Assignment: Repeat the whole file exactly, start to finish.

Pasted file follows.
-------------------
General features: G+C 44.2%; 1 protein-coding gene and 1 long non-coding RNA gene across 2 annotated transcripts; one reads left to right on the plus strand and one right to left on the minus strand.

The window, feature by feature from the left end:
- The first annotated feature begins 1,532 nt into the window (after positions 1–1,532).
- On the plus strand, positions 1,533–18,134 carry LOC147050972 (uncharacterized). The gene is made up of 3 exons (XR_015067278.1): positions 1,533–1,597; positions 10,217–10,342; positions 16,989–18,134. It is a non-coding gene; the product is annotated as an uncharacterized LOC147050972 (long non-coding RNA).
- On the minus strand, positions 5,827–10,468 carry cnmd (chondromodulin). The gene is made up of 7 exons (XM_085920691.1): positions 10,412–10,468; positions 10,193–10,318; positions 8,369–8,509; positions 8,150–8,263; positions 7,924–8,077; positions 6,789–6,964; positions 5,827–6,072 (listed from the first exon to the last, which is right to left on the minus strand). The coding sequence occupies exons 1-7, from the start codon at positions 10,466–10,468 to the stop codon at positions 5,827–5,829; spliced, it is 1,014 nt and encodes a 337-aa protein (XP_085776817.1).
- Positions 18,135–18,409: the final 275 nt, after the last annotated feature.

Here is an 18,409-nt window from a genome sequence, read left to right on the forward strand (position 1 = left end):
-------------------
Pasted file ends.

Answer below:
General features: G+C 44.2%; 1 protein-coding gene and 1 long non-coding RNA gene across 2 annotated transcripts; one reads left to right on the plus strand and one right to left on the minus strand.

The window, feature by feature from the left end:
- The first annotated feature begins 1,532 nt into the window (after positions 1–1,532).
- On the plus strand, positions 1,533–18,134 carry LOC147050972 (uncharacterized). The gene is made up of 3 exons (XR_015067278.1): positions 1,533–1,597; positions 10,217–10,342; positions 16,989–18,134. It is a non-coding gene; the product is annotated as an uncharacterized LOC147050972 (long non-coding RNA).
- On the minus strand, positions 5,827–10,468 carry cnmd (chondromodulin). The gene is made up of 7 exons (XM_085920691.1): positions 10,412–10,468; positions 10,193–10,318; positions 8,369–8,509; positions 8,150–8,263; positions 7,924–8,077; positions 6,789–6,964; positions 5,827–6,072 (listed from the first exon to the last, which is right to left on the minus strand). The coding sequence occupies exons 1-7, from the start codon at positions 10,466–10,468 to the stop codon at positions 5,827–5,829; spliced, it is 1,014 nt and encodes a 337-aa protein (XP_085776817.1).
- Positions 18,135–18,409: the final 275 nt, after the last annotated feature.

Here is an 18,409-nt window from a genome sequence, read left to right on the forward strand (position 1 = left end):